Clean men vs. soiled garments...
Want a good test of pastoral humility? Don't look for what's absent. Look for what's present.
Humility is a positive virtue, not the absence of a negative trait.
Rejection of the pursuit of money may be evidence of humility but poverty by itself proves nothing.
Of all the actions potentially denoting humility in a man of God the most important is the wearing of blood-soiled garments. Allow me to explain....
In Exodus 28 and 29 God gives Moses instructions for making Aaron's priestly garments. Their workmanship is to be of the highest order, their materials include gold and fine linen....
But when the garments are done and Aaron and his sons stand arrayed in their glory, God's command is not yet finished. Aaron and his sons must be consecrated, a final step that requires the sacrifices of a bull and a ram.
Yet even with sacrifices made and priests arrayed in new robes, one step remains. In Exodus 29:21, God tells Moses to take the blood of the slaughtered ram, mix it with oil, and "sprinkle it on Aaron and on his garments and on his sons and on his sons' garments with him; so he and his garments will be consecrated."
Before Aaron is consecrated to God's service, his new garments must be spattered with blood and oil.
The stains of this act will be a perpetual sign to the children of Israel that their spiritual leaders are as much in need of the cleansing blood of God's sacrifice as the people for whom they intercede.
This is the attribute of pastoral humility most often lacking in God's servants. The ideal minister in the eyes of many, including many pastors, is a stainless automaton, not a man whose personal gifts and glories are spattered by the blood of an intervening sacrifice: a spotless man, a clean machine unsullied by the full wretchedness of normal human depravity, a man whose sterling character uniquely qualifies him to stand in for God.
The result, all too often, is a man who becomes a demiurge to his flock, a subordinate-yet-still-divine voice of the supreme God just as Paul and Barnabas were treated as messenger gods outside the temple of Hermes in Lystra.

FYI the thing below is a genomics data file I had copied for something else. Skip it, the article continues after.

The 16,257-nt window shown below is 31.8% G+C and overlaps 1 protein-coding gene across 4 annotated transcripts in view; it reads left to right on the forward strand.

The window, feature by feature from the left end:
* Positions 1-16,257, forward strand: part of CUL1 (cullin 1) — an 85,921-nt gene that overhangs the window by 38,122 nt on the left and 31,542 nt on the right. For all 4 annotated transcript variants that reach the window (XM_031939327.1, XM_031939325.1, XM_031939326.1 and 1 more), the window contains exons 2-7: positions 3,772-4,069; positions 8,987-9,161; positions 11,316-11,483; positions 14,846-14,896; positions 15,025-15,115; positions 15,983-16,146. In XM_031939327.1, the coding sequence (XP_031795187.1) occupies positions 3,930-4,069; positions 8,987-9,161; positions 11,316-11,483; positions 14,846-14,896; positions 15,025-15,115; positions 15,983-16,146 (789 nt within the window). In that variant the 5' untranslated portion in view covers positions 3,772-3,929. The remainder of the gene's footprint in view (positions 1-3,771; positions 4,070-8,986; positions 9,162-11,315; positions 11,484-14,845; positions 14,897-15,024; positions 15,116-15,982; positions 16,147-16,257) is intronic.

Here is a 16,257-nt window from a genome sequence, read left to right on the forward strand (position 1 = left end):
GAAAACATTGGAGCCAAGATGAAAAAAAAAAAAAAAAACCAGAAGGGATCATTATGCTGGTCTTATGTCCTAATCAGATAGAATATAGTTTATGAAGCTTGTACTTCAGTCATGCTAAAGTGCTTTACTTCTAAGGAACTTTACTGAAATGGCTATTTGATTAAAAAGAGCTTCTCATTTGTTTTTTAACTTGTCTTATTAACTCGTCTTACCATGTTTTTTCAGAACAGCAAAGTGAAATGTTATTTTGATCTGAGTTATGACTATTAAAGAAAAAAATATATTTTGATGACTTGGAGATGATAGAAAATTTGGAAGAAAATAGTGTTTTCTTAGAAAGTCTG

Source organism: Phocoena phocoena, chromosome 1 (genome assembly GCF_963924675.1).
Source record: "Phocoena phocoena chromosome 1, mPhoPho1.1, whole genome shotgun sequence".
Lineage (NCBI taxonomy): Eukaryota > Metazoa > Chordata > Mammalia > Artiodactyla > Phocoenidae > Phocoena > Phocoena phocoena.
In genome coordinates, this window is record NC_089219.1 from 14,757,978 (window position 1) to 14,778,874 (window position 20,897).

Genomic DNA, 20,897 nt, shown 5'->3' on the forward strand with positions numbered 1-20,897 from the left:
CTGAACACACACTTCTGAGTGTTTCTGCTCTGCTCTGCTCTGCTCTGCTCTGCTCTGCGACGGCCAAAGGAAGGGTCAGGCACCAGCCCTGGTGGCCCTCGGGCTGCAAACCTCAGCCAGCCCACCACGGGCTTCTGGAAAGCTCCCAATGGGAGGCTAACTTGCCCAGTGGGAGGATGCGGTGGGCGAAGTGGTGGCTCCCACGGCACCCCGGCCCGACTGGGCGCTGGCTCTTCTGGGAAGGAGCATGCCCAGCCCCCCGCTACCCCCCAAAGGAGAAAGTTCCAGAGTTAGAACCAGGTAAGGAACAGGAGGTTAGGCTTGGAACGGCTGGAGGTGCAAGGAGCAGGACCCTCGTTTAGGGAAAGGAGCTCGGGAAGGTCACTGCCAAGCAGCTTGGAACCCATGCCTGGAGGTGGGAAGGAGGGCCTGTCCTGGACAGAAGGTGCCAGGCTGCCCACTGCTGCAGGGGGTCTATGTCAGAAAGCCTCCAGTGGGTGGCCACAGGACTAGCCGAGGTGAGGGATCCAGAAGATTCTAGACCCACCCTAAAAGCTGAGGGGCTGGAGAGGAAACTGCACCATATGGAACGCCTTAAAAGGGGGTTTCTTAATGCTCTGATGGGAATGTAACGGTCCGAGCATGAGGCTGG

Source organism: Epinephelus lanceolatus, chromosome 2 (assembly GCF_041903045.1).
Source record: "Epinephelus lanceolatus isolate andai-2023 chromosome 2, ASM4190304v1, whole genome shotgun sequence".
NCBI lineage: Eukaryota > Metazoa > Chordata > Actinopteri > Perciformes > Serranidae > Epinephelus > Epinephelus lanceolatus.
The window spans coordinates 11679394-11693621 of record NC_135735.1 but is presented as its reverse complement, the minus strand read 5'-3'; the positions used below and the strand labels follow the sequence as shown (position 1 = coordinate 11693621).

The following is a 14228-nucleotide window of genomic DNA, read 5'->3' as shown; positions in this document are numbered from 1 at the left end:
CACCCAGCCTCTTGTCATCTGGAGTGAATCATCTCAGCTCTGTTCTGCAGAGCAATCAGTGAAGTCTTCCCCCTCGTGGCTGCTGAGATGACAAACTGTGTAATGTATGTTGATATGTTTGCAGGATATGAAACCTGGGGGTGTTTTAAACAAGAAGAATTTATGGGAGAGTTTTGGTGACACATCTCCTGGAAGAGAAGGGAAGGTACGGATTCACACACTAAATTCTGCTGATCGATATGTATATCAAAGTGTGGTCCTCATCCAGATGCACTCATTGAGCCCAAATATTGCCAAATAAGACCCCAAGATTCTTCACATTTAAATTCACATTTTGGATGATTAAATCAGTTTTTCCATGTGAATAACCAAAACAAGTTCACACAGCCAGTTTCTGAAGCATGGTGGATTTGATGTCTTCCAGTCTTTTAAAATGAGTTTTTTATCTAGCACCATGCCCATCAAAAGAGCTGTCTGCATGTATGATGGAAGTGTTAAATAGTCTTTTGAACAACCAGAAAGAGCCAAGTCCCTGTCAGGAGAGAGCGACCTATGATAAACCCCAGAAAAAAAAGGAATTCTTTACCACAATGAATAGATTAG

But instead of running into the crowd shouting, “Men, why are you doing these things? We are also men of the same nature as you, and preach the gospel to you that you should turn from these vain things to a living God," as Paul and Baranabas did in Lystra, these men just cluck their tongues, gently demurring, "Now, now, you know better. We're only testimonies to the grace of God."
No shouting, "But I'm a sinner too!" No screaming, "I have the same nature as you." No pastoral letter claiming, "I'm the chief of sinners." No psalms beseeching God not to take His Spirit away from them. No ripping of suits. No blood stained robes reminding people of the reality of their sinfulness--sinfulness so dark and depravity so deep that only by the covering blood of Christ can they stand in the assembly at all, let alone preach the Word of God.
It is an inescapable rule of God's work with His great leaders that He exposes their sin in the sight of all--spattering their robes with blood.
David's Bathsheba becomes a public scandal. So too his census. Peter's betrayal is public, as his restoration. Noah's nakedness, Lot's incest, Abraham's claiming Sarah as his sister, Paul's fight with Barnabas: we could go on and on with the list of God's great men publicly exposed, visibly defined by Providence as sinners needing the blood of His Eternal Sacrifice. And not only exposed in their own time but their sinful deeds written down for eternity in the Word.
So, you want to know how to look for pastoral humility? Here's the test: does the man wear blood-stained robes in his public service as God's anointed? Does he openly acknowledge the depth of His sinfulness? Does he acknowledge real sins, not just the pious failings of a demiurge--you know, sins like "worrying too much" and "not being patient," those pious weaknesses so often confessed by men who must admit that technically they're sinners while still seeking to preserve the illusion that they aren't really like other men in deserving death from the hand of God?
Has he confessed impure thoughts to his elders, thoughts that flow from looking at impure images on the internet? Does he fight his greed, honestly acknowledging that a desire for money wars with righteousness within his own breast?
Does he publicly call on God not to remove His Holy Spirit from him as David did? Does he say with Luther that the only pope that really worries him is the pope residing in his own heart?
Brothers and sisters, the secret fear of every pastor is that his sin will be found out. For many of us, life consists of a series of frantic attempts to cover our sins so that we can maintain the illusion of pastoral perfection. I know this. I'm a pastor. I know of what I write.
Humility in my life as a pastor begins in acknowledging that I need a Saviour today--my wearing blood-stained garments. Only by wearing these garments do I rise above my sin.
The test of a pastor's humility? Confession. Repentance. Publicly. Privately. Wearing blood-stained robes among his people. There's the beginning of true humility.